All right, all right. Two weeks ago I went to a Turkish Opera and Ballet performance, and for two weeks I've been trying to hammer out a blog on the event itself. And I can't get it right, to capture exactly how fantastically hilarious the whole event was, and at this point if I don't publish it, I never will. But the blog is just a journal, and I want to at least have some semblance of a memory of this event, so I'm going to slap it up on the blog without it being what I want. Take that as fair warning that this piece can be ignored. So then:
It's not every day that an invitation to the Turkish Embassy comes down the pipeline, and it's further not every day that the basis of the invitation is Turkish Opera and Ballet.
Let's get this out of the way: I love ballet. I'm able to make that statement because I've been to a ballet (Coppelia), once, when I was 18. Likewise, I love Opera because of my attendence, once, of a performance at Catholic University (of The Magic Flute, but for pretension's sake I always refer to it in the original German as Die Zauberfloete).
As you can see, my ballet and opera credentials are impressive. And what could be more exciting than going to a ballet AND opera, without even having to pretend that you know anything about it? Because let's be perfectly honest for a moment: there's no one on the planet who knows a damn thing about Turkish fine arts.
The evening, we found out, was to be divided: three ballet presentations (classical, demi-classical, and modern), followed by "folklorama opera." I, a gigantic fan of all-words-ending-in-rama, was pretty stoked. A lady from the Marriott, who had sponsored the event and provided the sound equipment and catoring, gave a brief speech worshipping the Turkish Ambassador, and mentioned that everything had been ruined by the massive electrical storm the night before. But they fixed everything, she informed us, because "we are the Marriott. And this is what we do."
What exactly was it that they do? Let's take this piece by piece:
One tends to forget that no matter how western and secular one is, living and working in a Muslim country is going to lead, unconsciously, to becoming a bit more conservative in one's views. So when the opening ballet presentation (a 3-minute version of Swan Lake, condensed for the attention deficit) hit the stage, I think we all had pretty much the same thought: Oh my god, that's a penis. You forget that ballet costumes are pretty much just saran-wrap for the crotch.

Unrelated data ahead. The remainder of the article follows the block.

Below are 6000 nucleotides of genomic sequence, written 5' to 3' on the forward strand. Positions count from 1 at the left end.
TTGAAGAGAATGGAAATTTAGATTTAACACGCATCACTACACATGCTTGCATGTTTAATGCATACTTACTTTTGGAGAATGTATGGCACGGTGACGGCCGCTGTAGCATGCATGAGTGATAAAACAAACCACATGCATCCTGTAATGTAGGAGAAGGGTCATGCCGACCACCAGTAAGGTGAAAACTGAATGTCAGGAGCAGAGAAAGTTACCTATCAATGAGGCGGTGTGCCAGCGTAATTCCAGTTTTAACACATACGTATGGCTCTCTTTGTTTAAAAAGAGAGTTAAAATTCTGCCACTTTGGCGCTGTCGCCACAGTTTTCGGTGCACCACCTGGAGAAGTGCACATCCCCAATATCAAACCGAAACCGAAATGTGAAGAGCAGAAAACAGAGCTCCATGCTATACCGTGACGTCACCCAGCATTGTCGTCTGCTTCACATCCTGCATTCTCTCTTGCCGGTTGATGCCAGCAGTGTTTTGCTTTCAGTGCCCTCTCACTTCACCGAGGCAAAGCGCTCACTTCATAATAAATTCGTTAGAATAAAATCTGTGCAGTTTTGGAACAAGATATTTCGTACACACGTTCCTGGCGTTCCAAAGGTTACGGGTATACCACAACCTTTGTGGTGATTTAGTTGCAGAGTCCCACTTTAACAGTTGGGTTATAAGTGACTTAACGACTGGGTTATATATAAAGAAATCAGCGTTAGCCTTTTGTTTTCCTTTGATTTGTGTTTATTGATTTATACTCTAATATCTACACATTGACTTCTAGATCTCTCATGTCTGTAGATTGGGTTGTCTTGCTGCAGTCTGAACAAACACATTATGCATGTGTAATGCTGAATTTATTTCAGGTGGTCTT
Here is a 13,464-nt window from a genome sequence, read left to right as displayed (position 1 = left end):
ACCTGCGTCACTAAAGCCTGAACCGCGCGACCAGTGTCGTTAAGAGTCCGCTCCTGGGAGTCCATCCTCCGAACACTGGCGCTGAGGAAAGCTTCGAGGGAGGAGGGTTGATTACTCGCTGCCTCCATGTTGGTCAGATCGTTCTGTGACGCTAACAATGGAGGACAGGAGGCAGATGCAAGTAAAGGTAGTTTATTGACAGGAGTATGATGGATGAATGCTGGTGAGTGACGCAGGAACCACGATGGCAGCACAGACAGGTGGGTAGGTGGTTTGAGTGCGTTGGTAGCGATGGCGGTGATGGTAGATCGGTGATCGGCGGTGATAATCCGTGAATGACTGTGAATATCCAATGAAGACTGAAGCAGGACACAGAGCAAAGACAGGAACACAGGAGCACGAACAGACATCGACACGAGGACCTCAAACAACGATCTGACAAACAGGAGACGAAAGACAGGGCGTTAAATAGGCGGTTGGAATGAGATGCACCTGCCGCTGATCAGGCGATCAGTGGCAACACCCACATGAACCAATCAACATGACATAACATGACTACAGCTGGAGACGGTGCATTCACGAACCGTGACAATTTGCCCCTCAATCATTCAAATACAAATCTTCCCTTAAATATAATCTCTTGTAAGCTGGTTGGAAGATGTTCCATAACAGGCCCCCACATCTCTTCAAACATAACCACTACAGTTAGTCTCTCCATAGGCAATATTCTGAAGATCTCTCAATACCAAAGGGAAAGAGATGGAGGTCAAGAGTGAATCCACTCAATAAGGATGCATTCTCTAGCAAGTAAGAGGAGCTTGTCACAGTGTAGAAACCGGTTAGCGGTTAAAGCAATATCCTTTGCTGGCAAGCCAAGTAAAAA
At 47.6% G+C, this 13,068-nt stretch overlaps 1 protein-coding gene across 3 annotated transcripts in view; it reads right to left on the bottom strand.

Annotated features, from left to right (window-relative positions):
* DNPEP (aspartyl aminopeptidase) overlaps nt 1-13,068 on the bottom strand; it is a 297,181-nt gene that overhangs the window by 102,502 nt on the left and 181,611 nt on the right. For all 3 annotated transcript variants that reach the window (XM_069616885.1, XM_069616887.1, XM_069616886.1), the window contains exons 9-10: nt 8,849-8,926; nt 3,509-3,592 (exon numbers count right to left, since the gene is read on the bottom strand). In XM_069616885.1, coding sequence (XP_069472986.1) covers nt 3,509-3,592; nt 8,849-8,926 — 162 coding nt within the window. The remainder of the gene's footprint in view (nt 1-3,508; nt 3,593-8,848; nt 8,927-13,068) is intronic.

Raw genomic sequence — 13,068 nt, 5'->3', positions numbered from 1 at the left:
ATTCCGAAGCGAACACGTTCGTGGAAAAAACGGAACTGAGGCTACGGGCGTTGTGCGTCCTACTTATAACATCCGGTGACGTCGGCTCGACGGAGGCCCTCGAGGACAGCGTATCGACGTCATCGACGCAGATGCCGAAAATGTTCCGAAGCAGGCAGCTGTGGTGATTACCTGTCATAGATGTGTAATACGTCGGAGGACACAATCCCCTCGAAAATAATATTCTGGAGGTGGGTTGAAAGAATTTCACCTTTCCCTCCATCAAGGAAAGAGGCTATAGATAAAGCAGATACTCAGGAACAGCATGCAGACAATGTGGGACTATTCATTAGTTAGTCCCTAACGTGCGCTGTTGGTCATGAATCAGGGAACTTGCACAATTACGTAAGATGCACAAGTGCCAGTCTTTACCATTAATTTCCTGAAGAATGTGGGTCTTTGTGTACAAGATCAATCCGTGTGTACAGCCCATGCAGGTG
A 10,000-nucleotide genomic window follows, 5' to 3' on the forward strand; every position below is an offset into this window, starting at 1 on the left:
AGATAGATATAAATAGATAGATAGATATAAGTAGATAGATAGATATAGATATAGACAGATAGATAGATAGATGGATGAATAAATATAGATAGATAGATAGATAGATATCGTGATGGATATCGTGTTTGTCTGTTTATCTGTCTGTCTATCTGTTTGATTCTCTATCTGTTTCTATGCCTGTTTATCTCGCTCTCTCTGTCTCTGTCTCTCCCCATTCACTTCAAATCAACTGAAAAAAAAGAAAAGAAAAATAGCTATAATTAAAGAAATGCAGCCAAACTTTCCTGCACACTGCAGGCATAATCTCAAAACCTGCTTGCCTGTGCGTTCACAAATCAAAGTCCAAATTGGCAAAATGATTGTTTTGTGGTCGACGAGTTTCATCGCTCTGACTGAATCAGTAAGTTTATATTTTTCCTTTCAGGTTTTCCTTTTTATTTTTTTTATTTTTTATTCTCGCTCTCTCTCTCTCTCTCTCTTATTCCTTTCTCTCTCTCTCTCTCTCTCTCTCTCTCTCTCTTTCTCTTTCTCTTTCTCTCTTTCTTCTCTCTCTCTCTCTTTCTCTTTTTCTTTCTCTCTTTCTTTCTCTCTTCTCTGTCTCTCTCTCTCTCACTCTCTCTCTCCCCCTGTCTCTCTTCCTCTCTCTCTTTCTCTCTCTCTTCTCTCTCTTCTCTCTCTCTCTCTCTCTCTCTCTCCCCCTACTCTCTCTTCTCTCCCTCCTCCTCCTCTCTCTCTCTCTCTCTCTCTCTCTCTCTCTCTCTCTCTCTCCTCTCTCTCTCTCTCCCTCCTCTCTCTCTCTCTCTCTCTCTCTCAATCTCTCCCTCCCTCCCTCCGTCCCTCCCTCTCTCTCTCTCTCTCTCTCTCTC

Enter the Turkish Ballet, and the end of this pandering to the West with well-established choreography and story-lines like Swan Lake. To set the stage: a blank backdrop with a single roman-style arc de triomphe-esque arch painted on it; under the arch, a half-circle was cut out of the wooden panel, and a sheet was draped over and through it.
This sheet, we found out during the ballet, was in fact the birth canal. Chew on that for a moment, remembering that we're in a Muslim country.
So then, the demi-classical ballet's story centered around a father (dressed in Soviet-style baggy clothes with requisite pork-pie hat, sort of like Newsies meets Stalin), and his lovely wife. The wife and husband danced around in the extasy of their love for one another, with mom clutching her stomach from time to time. After about ten minutes of the prance-n-stomachclutch, she entered the above-mentioned cloth uterus and gave birth to a fully-grown ballerina. This ballerina-sized infant, swathed entirely in white spandex, then spent the rest of the opera in the fetal position, as one would expect from a newborn; a hard role to play, certainly, but she was quite skillful.